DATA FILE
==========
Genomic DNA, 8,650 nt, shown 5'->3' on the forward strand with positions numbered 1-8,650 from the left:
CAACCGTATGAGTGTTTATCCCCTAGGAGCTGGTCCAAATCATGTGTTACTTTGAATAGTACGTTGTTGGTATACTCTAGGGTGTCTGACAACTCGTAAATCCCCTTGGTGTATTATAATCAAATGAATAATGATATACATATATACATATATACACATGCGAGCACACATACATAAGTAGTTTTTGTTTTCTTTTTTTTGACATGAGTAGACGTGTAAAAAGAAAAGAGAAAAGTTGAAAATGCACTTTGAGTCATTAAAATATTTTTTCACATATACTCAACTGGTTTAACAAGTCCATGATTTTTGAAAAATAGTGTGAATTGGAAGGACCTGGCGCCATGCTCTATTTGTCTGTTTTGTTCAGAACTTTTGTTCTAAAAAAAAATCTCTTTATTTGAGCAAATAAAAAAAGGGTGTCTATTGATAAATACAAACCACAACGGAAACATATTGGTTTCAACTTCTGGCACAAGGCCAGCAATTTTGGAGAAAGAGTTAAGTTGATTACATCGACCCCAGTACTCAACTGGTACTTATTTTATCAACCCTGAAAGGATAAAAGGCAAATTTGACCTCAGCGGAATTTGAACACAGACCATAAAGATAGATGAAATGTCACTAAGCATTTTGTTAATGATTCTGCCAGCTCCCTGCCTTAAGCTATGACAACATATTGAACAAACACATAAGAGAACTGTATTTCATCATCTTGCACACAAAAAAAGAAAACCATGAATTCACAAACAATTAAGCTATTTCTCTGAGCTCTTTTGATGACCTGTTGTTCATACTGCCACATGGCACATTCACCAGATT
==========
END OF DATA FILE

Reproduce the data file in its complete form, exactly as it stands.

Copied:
Genomic DNA, 8,650 nt, shown 5'->3' on the forward strand with positions numbered 1-8,650 from the left:
CAACCGTATGAGTGTTTATCCCCTAGGAGCTGGTCCAAATCATGTGTTACTTTGAATAGTACGTTGTTGGTATACTCTAGGGTGTCTGACAACTCGTAAATCCCCTTGGTGTATTATAATCAAATGAATAATGATATACATATATACATATATACACATGCGAGCACACATACATAAGTAGTTTTTGTTTTCTTTTTTTTGACATGAGTAGACGTGTAAAAAGAAAAGAGAAAAGTTGAAAATGCACTTTGAGTCATTAAAATATTTTTTCACATATACTCAACTGGTTTAACAAGTCCATGATTTTTGAAAAATAGTGTGAATTGGAAGGACCTGGCGCCATGCTCTATTTGTCTGTTTTGTTCAGAACTTTTGTTCTAAAAAAAAATCTCTTTATTTGAGCAAATAAAAAAAGGGTGTCTATTGATAAATACAAACCACAACGGAAACATATTGGTTTCAACTTCTGGCACAAGGCCAGCAATTTTGGAGAAAGAGTTAAGTTGATTACATCGACCCCAGTACTCAACTGGTACTTATTTTATCAACCCTGAAAGGATAAAAGGCAAATTTGACCTCAGCGGAATTTGAACACAGACCATAAAGATAGATGAAATGTCACTAAGCATTTTGTTAATGATTCTGCCAGCTCCCTGCCTTAAGCTATGACAACATATTGAACAAACACATAAGAGAACTGTATTTCATCATCTTGCACACAAAAAAAGAAAACCATGAATTCACAAACAATTAAGCTATTTCTCTGAGCTCTTTTGATGACCTGTTGTTCATACTGCCACATGGCACATTCACCAGATT